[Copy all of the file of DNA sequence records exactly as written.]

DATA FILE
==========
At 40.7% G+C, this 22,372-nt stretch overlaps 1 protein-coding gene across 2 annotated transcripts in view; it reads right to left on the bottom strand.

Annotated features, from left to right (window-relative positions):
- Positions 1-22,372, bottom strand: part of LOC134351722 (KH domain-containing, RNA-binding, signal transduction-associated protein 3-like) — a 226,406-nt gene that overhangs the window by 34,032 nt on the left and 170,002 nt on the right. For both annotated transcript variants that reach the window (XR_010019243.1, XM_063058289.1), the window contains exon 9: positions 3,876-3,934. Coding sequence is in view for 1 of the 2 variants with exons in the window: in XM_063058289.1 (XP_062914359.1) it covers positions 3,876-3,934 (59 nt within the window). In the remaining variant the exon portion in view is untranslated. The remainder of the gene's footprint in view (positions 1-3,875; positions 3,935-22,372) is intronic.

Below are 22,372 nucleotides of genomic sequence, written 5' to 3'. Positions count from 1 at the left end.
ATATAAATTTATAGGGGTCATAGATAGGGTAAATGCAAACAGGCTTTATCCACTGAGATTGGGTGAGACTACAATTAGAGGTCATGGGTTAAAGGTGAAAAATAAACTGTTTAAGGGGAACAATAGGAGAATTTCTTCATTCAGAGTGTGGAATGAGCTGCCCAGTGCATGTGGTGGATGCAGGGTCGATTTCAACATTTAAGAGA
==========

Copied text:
At 40.7% G+C, this 22,372-nt stretch overlaps 1 protein-coding gene across 2 annotated transcripts in view; it reads right to left on the bottom strand.

Annotated features, from left to right (window-relative positions):
- Positions 1-22,372, bottom strand: part of LOC134351722 (KH domain-containing, RNA-binding, signal transduction-associated protein 3-like) — a 226,406-nt gene that overhangs the window by 34,032 nt on the left and 170,002 nt on the right. For both annotated transcript variants that reach the window (XR_010019243.1, XM_063058289.1), the window contains exon 9: positions 3,876-3,934. Coding sequence is in view for 1 of the 2 variants with exons in the window: in XM_063058289.1 (XP_062914359.1) it covers positions 3,876-3,934 (59 nt within the window). In the remaining variant the exon portion in view is untranslated. The remainder of the gene's footprint in view (positions 1-3,875; positions 3,935-22,372) is intronic.

Below are 22,372 nucleotides of genomic sequence, written 5' to 3'. Positions count from 1 at the left end.
ATATAAATTTATAGGGGTCATAGATAGGGTAAATGCAAACAGGCTTTATCCACTGAGATTGGGTGAGACTACAATTAGAGGTCATGGGTTAAAGGTGAAAAATAAACTGTTTAAGGGGAACAATAGGAGAATTTCTTCATTCAGAGTGTGGAATGAGCTGCCCAGTGCATGTGGTGGATGCAGGGTCGATTTCAACATTTAAGAGA